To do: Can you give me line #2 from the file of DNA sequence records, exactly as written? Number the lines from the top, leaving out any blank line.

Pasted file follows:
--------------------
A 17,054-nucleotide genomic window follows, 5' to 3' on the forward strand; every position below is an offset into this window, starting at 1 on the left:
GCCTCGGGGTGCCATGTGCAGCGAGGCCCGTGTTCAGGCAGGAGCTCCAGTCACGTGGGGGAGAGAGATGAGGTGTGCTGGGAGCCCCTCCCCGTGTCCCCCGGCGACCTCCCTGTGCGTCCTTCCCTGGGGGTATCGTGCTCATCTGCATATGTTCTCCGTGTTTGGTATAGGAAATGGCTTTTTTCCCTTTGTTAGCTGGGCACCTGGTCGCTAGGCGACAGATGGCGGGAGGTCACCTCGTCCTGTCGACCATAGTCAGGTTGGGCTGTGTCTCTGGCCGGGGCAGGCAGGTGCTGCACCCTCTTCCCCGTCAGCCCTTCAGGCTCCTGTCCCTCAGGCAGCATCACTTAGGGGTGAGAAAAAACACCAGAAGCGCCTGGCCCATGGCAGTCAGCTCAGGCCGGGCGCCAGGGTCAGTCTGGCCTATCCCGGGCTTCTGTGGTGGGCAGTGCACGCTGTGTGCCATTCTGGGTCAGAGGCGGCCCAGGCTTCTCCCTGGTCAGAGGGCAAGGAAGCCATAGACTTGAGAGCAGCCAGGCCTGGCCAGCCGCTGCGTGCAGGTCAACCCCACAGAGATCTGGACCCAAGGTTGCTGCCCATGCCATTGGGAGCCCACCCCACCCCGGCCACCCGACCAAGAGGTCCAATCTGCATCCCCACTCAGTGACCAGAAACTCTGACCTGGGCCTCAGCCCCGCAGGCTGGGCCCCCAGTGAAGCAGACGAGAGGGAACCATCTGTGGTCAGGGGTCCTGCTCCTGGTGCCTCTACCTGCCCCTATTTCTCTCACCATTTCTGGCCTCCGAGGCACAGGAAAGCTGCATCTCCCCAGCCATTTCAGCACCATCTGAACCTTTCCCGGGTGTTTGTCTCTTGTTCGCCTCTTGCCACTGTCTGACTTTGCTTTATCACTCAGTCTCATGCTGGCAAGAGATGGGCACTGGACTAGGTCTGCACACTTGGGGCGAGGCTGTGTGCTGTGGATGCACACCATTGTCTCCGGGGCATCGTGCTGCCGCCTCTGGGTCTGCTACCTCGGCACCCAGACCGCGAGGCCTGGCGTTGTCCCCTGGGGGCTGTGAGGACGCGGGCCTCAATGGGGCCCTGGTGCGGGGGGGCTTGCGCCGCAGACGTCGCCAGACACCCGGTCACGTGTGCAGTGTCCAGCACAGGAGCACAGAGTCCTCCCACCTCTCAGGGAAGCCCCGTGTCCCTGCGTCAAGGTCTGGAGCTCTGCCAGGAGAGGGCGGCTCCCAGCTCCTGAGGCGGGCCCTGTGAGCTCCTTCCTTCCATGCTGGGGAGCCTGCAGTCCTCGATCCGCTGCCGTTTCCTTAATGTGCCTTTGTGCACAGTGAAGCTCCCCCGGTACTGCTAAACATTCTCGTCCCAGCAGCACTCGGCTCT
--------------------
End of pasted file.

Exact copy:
GCCTCGGGGTGCCATGTGCAGCGAGGCCCGTGTTCAGGCAGGAGCTCCAGTCACGTGGGGGAGAGAGATGAGGTGTGCTGGGAGCCCCTCCCCGTGTCCCCCGGCGACCTCCCTGTGCGTCCTTCCCTGGGGGTATCGTGCTCATCTGCATATGTTCTCCGTGTTTGGTATAGGAAATGGCTTTTTTCCCTTTGTTAGCTGGGCACCTGGTCGCTAGGCGACAGATGGCGGGAGGTCACCTCGTCCTGTCGACCATAGTCAGGTTGGGCTGTGTCTCTGGCCGGGGCAGGCAGGTGCTGCACCCTCTTCCCCGTCAGCCCTTCAGGCTCCTGTCCCTCAGGCAGCATCACTTAGGGGTGAGAAAAAACACCAGAAGCGCCTGGCCCATGGCAGTCAGCTCAGGCCGGGCGCCAGGGTCAGTCTGGCCTATCCCGGGCTTCTGTGGTGGGCAGTGCACGCTGTGTGCCATTCTGGGTCAGAGGCGGCCCAGGCTTCTCCCTGGTCAGAGGGCAAGGAAGCCATAGACTTGAGAGCAGCCAGGCCTGGCCAGCCGCTGCGTGCAGGTCAACCCCACAGAGATCTGGACCCAAGGTTGCTGCCCATGCCATTGGGAGCCCACCCCACCCCGGCCACCCGACCAAGAGGTCCAATCTGCATCCCCACTCAGTGACCAGAAACTCTGACCTGGGCCTCAGCCCCGCAGGCTGGGCCCCCAGTGAAGCAGACGAGAGGGAACCATCTGTGGTCAGGGGTCCTGCTCCTGGTGCCTCTACCTGCCCCTATTTCTCTCACCATTTCTGGCCTCCGAGGCACAGGAAAGCTGCATCTCCCCAGCCATTTCAGCACCATCTGAACCTTTCCCGGGTGTTTGTCTCTTGTTCGCCTCTTGCCACTGTCTGACTTTGCTTTATCACTCAGTCTCATGCTGGCAAGAGATGGGCACTGGACTAGGTCTGCACACTTGGGGCGAGGCTGTGTGCTGTGGATGCACACCATTGTCTCCGGGGCATCGTGCTGCCGCCTCTGGGTCTGCTACCTCGGCACCCAGACCGCGAGGCCTGGCGTTGTCCCCTGGGGGCTGTGAGGACGCGGGCCTCAATGGGGCCCTGGTGCGGGGGGGCTTGCGCCGCAGACGTCGCCAGACACCCGGTCACGTGTGCAGTGTCCAGCACAGGAGCACAGAGTCCTCCCACCTCTCAGGGAAGCCCCGTGTCCCTGCGTCAAGGTCTGGAGCTCTGCCAGGAGAGGGCGGCTCCCAGCTCCTGAGGCGGGCCCTGTGAGCTCCTTCCTTCCATGCTGGGGAGCCTGCAGTCCTCGATCCGCTGCCGTTTCCTTAATGTGCCTTTGTGCACAGTGAAGCTCCCCCGGTACTGCTAAACATTCTCGTCCCAGCAGCACTCGGCTCT